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Writing Maintainable Codes

When working on a project where in you have to add features to an existing code written by other members of your team, you may have encountered problems understanding parts of the code. Sometimes the problems are caused by codes not well commented or sometimes the codes are simply unreadable. Take this code for example: int x = Integer.parse(request.getParameter("x").toString()); switch(x) { case 1: ...// } The code is well structured except for the fact that the variable name "x" doesn't explain its purpose. One of the conventions to follow in writing variables is that you must name your variables words that describe its meaning. In this example, if the programmer intends to use the variable "x" for evaluating where the current user will be redirected, he may use a more meaningful variable like: int redirectPageKey = Integer.parse(request.getParameter("redirectPageKey")); ... This way, the programmer who will maintain the codes could easily understand what your code intends to do. Another thing is to write descriptive method names: Instead of: public int calculate(int num1, int num2){...} public void fillList(){...} Use something like: public int getSum(int num1, int num2){...} public void getStudentList(){...} By writing readable codes, you can reduce the amount of comment lines in your code. A code having a large amount of comments means that the codes are not readable enough. Readable Code = Maintainable Code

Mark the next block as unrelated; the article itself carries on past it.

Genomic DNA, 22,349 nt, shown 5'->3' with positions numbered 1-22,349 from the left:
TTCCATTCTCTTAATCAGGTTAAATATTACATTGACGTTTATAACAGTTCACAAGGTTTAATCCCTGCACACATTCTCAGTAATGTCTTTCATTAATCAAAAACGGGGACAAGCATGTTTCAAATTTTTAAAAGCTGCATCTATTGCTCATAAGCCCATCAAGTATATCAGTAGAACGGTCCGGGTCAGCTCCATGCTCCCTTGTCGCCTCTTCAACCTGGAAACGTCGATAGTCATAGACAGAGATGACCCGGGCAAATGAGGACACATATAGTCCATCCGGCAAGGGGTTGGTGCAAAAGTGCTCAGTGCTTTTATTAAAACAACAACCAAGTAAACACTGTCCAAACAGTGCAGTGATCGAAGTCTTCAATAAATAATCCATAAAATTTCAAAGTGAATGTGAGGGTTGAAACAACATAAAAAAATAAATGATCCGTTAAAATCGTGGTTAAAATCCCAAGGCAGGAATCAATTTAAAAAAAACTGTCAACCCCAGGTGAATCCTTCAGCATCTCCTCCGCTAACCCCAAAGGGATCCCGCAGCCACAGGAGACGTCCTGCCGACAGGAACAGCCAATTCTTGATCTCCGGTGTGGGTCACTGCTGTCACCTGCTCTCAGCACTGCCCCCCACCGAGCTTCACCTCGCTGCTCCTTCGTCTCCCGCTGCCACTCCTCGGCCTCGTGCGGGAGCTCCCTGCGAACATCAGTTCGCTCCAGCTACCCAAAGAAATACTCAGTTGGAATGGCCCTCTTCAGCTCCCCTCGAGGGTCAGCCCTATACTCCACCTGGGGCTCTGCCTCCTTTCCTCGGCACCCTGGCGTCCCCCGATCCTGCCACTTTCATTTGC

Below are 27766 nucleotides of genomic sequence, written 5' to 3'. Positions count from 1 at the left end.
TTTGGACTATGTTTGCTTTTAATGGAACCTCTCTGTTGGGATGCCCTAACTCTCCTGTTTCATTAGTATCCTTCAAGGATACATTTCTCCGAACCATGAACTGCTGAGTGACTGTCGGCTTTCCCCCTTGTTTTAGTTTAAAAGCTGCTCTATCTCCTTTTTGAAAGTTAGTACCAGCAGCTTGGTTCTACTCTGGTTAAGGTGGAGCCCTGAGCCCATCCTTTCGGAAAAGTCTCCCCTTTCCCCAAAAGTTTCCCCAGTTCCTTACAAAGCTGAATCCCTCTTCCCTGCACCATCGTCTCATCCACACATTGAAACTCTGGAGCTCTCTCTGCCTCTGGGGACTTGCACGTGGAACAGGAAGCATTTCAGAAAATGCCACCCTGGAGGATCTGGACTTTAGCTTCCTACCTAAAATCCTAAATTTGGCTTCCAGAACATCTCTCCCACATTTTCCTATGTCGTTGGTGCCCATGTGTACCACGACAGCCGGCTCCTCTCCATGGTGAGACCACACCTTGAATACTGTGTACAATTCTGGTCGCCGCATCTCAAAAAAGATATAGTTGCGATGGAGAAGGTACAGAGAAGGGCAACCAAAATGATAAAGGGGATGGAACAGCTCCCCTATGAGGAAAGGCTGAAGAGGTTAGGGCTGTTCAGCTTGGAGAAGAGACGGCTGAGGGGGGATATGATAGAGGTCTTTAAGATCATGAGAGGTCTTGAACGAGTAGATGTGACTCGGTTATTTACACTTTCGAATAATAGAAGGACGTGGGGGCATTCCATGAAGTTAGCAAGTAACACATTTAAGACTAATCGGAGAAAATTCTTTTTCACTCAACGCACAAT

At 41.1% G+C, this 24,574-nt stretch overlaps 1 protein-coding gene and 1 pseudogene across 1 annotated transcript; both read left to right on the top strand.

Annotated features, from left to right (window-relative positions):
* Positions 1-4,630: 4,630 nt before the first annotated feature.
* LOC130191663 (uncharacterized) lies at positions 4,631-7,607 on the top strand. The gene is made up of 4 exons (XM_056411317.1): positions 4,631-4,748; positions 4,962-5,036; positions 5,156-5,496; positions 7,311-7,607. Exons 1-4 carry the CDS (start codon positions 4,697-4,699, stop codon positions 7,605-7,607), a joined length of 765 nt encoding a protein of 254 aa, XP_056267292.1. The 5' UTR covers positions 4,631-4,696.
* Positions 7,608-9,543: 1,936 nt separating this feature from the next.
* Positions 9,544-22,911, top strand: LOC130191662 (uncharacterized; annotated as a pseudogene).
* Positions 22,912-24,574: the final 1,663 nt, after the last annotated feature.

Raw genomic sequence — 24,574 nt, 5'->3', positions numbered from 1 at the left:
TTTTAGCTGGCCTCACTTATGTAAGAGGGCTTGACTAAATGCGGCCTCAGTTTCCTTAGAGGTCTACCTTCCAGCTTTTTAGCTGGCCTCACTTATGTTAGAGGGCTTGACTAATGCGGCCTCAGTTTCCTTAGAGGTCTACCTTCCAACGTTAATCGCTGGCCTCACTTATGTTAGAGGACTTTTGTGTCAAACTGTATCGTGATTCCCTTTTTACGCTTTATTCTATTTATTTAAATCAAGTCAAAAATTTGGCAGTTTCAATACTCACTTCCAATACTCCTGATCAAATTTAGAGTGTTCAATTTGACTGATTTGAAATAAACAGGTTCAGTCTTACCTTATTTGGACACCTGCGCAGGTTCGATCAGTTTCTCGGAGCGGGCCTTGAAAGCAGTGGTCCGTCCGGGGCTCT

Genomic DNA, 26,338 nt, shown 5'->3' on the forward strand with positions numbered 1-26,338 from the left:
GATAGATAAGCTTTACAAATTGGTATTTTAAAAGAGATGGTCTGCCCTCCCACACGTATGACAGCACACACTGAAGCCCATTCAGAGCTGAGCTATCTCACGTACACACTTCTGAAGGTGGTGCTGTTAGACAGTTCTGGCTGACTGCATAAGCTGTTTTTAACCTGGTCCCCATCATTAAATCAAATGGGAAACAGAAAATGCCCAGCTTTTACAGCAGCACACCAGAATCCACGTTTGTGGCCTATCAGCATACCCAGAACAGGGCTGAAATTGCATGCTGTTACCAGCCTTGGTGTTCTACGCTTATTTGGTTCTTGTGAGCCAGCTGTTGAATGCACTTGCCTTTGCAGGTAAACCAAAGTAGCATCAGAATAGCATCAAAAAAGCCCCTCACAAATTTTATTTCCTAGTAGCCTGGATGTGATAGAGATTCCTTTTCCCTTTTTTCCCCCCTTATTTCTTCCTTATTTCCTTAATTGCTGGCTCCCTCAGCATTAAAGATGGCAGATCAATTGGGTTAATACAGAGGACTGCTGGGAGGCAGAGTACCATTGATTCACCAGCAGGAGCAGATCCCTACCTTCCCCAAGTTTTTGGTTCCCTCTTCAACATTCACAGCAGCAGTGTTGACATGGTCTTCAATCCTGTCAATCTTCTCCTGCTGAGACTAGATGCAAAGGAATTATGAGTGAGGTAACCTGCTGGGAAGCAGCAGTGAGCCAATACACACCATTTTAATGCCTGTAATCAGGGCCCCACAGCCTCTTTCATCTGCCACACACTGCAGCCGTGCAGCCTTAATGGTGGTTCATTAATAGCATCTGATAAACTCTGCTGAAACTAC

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Submitted byAnonymous (not verified)on Mon, 07/06/2009 - 16:45

For the latter example, I would prefer a combination of your method names: calculateSum() fillStudentList() This would add a hint about the semantics of a method. I've recently read the book Clean Code from Robert C. Martin: It builds up on these ideas and changed the way I thought about writing readable code. kind regards Bender.
Submitted byAnonymous (not verified)on Mon, 07/06/2009 - 18:15

In reply to by Anonymous (not verified)

I agree with your convention of using calculateSum() or fillStudentList(). For the article I wrote, i just used the method naming convention of java for getters and setters. That is using "get" at the beginning of a method name which retrieves or gets a value and "set" for methods which alters a value. Clean Code from Robert Martin is nice! Cheers!

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